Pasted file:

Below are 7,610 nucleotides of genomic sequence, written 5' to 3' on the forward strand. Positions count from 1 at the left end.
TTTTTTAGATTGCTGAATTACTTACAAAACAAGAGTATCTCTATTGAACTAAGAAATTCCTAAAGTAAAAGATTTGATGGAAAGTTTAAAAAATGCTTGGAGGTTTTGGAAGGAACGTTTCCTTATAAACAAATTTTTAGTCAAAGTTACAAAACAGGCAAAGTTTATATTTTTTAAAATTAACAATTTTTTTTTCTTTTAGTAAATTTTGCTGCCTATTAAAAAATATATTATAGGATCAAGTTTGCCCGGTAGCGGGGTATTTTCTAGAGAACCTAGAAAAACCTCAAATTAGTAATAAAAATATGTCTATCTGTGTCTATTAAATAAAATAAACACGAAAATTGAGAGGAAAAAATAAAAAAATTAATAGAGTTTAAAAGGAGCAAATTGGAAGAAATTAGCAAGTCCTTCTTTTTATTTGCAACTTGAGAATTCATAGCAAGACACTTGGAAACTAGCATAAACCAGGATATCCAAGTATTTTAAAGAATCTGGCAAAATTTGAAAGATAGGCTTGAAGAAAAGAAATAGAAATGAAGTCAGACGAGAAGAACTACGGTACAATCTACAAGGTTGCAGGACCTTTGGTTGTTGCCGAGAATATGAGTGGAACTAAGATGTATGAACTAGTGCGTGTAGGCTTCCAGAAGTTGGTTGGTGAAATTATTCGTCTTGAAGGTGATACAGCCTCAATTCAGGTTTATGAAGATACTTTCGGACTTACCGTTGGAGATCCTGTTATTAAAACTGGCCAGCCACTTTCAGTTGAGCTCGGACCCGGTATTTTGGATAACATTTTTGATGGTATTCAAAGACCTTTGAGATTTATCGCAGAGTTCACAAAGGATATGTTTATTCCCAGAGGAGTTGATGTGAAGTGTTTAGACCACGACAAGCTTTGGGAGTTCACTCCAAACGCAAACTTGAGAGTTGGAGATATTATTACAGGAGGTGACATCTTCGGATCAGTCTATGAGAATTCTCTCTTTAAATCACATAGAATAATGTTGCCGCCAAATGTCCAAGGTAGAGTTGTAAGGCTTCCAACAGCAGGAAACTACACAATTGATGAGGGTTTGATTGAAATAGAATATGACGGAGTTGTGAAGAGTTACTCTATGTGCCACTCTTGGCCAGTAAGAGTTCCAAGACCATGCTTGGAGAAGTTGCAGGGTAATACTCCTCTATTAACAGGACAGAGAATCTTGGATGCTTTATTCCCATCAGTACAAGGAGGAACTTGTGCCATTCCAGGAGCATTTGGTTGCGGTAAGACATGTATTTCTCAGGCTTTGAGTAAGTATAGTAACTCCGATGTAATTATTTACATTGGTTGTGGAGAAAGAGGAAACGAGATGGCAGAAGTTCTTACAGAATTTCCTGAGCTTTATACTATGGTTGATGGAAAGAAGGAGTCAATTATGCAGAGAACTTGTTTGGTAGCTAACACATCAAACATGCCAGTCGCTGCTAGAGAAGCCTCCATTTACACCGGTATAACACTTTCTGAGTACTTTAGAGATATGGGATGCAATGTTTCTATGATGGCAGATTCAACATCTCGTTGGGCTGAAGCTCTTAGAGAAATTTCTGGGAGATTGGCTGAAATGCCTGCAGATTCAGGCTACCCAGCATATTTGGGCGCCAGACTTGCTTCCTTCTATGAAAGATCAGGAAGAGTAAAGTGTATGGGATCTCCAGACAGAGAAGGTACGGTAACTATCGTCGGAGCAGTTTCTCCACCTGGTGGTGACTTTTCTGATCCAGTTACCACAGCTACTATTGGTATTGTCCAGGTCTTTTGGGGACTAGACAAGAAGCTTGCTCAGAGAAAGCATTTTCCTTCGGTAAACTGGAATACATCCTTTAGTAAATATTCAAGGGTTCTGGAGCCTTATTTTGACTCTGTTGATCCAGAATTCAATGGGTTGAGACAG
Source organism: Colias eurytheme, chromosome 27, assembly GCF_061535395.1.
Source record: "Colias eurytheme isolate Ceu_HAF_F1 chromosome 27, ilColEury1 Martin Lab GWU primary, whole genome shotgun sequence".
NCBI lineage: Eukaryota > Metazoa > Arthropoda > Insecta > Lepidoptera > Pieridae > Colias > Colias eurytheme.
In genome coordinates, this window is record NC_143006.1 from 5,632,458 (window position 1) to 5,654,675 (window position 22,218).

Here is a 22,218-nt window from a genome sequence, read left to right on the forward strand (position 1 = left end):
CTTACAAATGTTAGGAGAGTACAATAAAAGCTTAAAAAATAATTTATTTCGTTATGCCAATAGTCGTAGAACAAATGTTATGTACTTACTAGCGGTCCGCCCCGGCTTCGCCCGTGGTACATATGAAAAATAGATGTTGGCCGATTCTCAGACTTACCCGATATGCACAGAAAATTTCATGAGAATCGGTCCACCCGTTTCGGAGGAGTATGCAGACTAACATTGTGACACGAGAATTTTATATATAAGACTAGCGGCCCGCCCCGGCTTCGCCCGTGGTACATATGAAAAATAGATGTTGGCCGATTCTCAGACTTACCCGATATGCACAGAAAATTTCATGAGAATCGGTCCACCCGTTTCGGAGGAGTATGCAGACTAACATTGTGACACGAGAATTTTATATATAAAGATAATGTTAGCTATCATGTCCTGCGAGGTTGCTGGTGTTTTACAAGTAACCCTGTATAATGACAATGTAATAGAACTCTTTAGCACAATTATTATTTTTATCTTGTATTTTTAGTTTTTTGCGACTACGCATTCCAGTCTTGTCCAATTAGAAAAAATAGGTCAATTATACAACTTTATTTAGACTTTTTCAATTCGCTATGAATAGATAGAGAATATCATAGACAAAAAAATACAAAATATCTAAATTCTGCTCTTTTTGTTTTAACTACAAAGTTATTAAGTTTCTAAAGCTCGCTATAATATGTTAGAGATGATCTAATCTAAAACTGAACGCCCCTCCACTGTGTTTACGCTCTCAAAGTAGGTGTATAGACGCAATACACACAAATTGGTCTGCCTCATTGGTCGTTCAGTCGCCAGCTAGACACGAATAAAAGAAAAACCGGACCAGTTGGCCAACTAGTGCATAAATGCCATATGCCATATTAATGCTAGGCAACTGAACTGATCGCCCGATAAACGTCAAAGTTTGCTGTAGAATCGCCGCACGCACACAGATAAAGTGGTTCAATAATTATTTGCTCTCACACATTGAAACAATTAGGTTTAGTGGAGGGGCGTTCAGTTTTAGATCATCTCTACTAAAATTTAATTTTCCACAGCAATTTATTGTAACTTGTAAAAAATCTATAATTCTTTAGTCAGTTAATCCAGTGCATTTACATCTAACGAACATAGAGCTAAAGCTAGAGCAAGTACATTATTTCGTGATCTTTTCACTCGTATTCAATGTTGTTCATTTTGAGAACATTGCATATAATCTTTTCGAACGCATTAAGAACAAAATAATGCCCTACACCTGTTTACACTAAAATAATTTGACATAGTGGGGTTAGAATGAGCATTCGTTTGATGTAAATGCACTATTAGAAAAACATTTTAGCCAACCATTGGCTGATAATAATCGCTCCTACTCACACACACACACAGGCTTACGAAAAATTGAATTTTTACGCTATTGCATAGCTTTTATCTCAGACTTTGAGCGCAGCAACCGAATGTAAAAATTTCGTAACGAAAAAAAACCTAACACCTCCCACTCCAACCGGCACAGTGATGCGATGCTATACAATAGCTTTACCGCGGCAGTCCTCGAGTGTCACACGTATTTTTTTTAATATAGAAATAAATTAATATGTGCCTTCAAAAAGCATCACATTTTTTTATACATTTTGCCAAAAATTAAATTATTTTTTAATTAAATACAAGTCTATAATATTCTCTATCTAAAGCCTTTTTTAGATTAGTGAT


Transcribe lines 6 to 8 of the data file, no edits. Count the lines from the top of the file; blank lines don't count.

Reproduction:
In genome coordinates, this window is record NC_143006.1 from 5,632,458 (window position 1) to 5,654,675 (window position 22,218).

Here is a 22,218-nt window from a genome sequence, read left to right on the forward strand (position 1 = left end):
CTTACAAATGTTAGGAGAGTACAATAAAAGCTTAAAAAATAATTTATTTCGTTATGCCAATAGTCGTAGAACAAATGTTATGTACTTACTAGCGGTCCGCCCCGGCTTCGCCCGTGGTACATATGAAAAATAGATGTTGGCCGATTCTCAGACTTACCCGATATGCACAGAAAATTTCATGAGAATCGGTCCACCCGTTTCGGAGGAGTATGCAGACTAACATTGTGACACGAGAATTTTATATATAAGACTAGCGGCCCGCCCCGGCTTCGCCCGTGGTACATATGAAAAATAGATGTTGGCCGATTCTCAGACTTACCCGATATGCACAGAAAATTTCATGAGAATCGGTCCACCCGTTTCGGAGGAGTATGCAGACTAACATTGTGACACGAGAATTTTATATATAAAGATAATGTTAGCTATCATGTCCTGCGAGGTTGCTGGTGTTTTACAAGTAACCCTGTATAATGACAATGTAATAGAACTCTTTAGCACAATTATTATTTTTATCTTGTATTTTTAGTTTTTTGCGACTACGCATTCCAGTCTTGTCCAATTAGAAAAAATAGGTCAATTATACAACTTTATTTAGACTTTTTCAATTCGCTATGAATAGATAGAGAATATCATAGACAAAAAAATACAAAATATCTAAATTCTGCTCTTTTTGTTTTAACTACAAAGTTATTAAGTTTCTAAAGCTCGCTATAATATGTTAGAGATGATCTAATCTAAAACTGAACGCCCCTCCACTGTGTTTACGCTCTCAAAGTAGGTGTATAGACGCAATACACACAAATTGGTCTGCCTCATTGGTCGTTCAGTCGCCAGCTAGACACGAATAAAAGAAAAACCGGACCAGTTGGCCAACTAGTGCATAAATGCCATATGCCATATTAATGCTAGGCAACTGAACTGATCGCCCGATAAACGTCAAAGTTTGCTGTAGAATCGCCGCACGCACACAGATAAAGTGGTTCAATAATTATTTGCTCTCACACATTGAAACAATTAGGTTTAGTGGAGGGGCGTTCAGTTTTAGATCATCTCTACTAAAATTTAATTTTCCACAGCAATTTATTGTAACTTGTAAAAAATCTATAATTCTTTAGTCAGTTAATCCAGTGCATTTACATCTAACGAACATAGAGCTAAAGCTAGAGCAAGTACATTATTTCGTGATCTTTTCACTCGTATTCAATGTTGTTCATTTTGAGAACATTGCATATAATCTTTTCGAACGCATTAAGAACAAAATAATGCCCTACACCTGTTTACACTAAAATAATTTGACATAGTGGGGTTAGAATGAGCATTCGTTTGATGTAAATGCACTATTAGAAAAACATTTTAGCCAACCATTGGCTGATAATAATCGCTCCTACTCACACACACACACAGGCTTACGAAAAATTGAATTTTTACGCTATTGCATAGCTTTTATCTCAGACTTTGAGCGCAGCAACCGAATGTAAAAATTTCGTAACGAAAAAAAACCTAACACCTCCCACTCCAACCGGCACAGTGATGCGATGCTATACAATAGCTTTACCGCGGCAGTCCTCGAGTGTCACACGTATTTTTTTTAATATAGAAATAAATTAATATGTGCCTTCAAAAAGCATCACATTTTTTTATACATTTTGCCAAAAATTAAATTATTTTTTAATTAAATACAAGTCTATAATATTCTCTATCTAAAGCCTTTTTTAGATTAGTGAT